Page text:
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First look: Opera Mini for iPhone

post #1 of 85
Thread Starter 
Opera Software's free new Opera Mini browser for iPhone is now available in the US App Store. Here's a look at what it offers.

The Opera Mini browser accelerates browsing by running all the content you request through Opera's servers, which compress the content photos and other data before relaying it to your browser. This results in very fast loading, particularly if you're on a slow network connection. You can accelerate things even faster by turning on higher image compression if you don't mind a loss in graphics quality.

Around twice as fast to fully load web pages over 3G

In casual testing, Opera Mini was able to load websites between slightly faster and significantly faster over WiFi (loading theOnion.com took just 6 seconds, rather than 8 with Safari; loading Apple.com or NYTimes.com was only slightly faster; loading MacSurfer.com was only 4.8 seconds, compared to 7.8 on Safari), but really improved things when browsing over 3G.

There, theOnion.com loaded in 12.2 seconds compared to 18 on Safari; Apple.com dropped to 8.2 seconds from Safari's 16.1; NYTimes took 9.9 seconds rather than a whopping 40 seconds on Safari; and MacSurfer.com loaded in 7.9 seconds compared to 15 on Safari.

While fluctuations in mobile signals and the affect of page caching can distort the timings somewhat, overall the Opera Mini browser seemed to be around twice as fast at fully loading pages in general when using 3G, compared to the already fast Safari on an iPhone 3GS.

The browser experience

Both Safari and Opera present a web page that can be navigated and browsed around before the entire page continues to load, so the difference in load time does not actually reflect how long you have to wait before you can start reading the page you're visiting.

However, the Opera Mini browser renders small text as greeked out grey lines rather than the small but legible text on Safari, meaning that if you have good eyesight, you can read text on a detailed page without having to zoom in on Safari, while you often can't on Opera (below).

Opera Mini supports both double tap to zoom in as well as pinch to zoom, although with the pinch gesture, you can only zoom into tho one set level of zoom available; when you pinch again, you're zoomed back out. This is confusing and awkward. On Safari, you can smoothly pinch to zoom into any level up to the maximum zoom. You only zoom out if you do a reverse pinch gesture.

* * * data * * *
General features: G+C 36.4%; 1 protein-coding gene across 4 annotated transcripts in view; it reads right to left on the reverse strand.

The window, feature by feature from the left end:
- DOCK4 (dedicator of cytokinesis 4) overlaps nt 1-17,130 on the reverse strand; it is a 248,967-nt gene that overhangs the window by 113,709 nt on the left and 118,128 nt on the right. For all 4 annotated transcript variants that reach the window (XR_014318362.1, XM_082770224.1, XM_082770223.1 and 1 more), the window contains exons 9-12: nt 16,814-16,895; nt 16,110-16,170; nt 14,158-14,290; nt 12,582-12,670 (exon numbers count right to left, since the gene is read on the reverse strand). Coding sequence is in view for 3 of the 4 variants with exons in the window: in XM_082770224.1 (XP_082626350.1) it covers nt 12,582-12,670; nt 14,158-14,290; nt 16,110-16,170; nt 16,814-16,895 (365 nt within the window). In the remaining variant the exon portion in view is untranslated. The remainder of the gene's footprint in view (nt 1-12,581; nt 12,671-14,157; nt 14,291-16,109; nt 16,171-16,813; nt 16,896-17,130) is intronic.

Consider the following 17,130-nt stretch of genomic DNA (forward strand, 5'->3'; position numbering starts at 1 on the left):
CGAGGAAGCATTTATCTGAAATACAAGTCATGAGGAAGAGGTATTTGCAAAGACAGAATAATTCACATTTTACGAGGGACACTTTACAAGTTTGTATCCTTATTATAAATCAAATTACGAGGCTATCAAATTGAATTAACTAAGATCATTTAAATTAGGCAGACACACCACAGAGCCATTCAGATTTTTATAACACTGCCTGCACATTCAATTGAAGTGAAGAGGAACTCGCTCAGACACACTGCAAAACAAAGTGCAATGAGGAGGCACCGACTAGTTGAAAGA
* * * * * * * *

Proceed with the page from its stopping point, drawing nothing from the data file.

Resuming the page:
Because the Opera Mini browser is actually rendered by Opera's servers and then delivered to your phone's browser, sites that present a mobile version may default to a desktop appearance when using Opera Mini. For example, AppleInsider's custom iPhone site is not rendered by Opera Mini, but it rather defaults to the standard site. However, Facebook defaults to the touch site, although its a much more limited and stripped down version than that presented in Safari. There also appeared to be no option in Opera Mini to view the standard Facebook site.

Additionally, rather than presenting Flash content as a blank box with a blue Lego icon, Opera Mini renders it as a static graphic (as it does for theOnion.com's banner, below), or sometimes with a link to download the Flash plugin, which of course you cannot do on iPhone.



One nice feature Opera Mini has that Safari conspicuously lacks is the ability to search for text on a web page. This feature works pretty well, allowing you to jump through all of the search results one step at a time, with the search words highlighted on the page (below, left). The browser also presents a quick to navigate tabbed browsing experience (below, right).



Page rendering quality and native look & feel

Opera Mini uses the company's own browser engine rather than WebKit, which is used by Safari. This results in many pages not rendering properly, or not in the original page's standard fonts.

The NYTimes.com page had several problems with rendering a simple table of text, bulleted news items, and couldn't correctly render a section of tabbed listings (all three errors shown below; on the right most, the blank text area still had hyperlinks behind the invisible text).



Overall, the Opera Mini browser feels foreign as an iPhone app, with its settings configuration placed within the app itself rather than in the standard Settings page as mobile apps are supposed to do. Behaviors and the overall user interface feel more like an Android app or Linux PC program than a native iPhone app built to Apple's Human Interface Guidelines.

However, if you regularly browse the web in areas where you don't have WiFi or can't get a great mobile signal, Opera Mini may greatly speed up your ability to load pages, if you don't mind limited page zoom navigation and a few rendering bugs. And for free, the new browser is certainly worth a test drive to see if its for you.
post #2 of 85
Quote: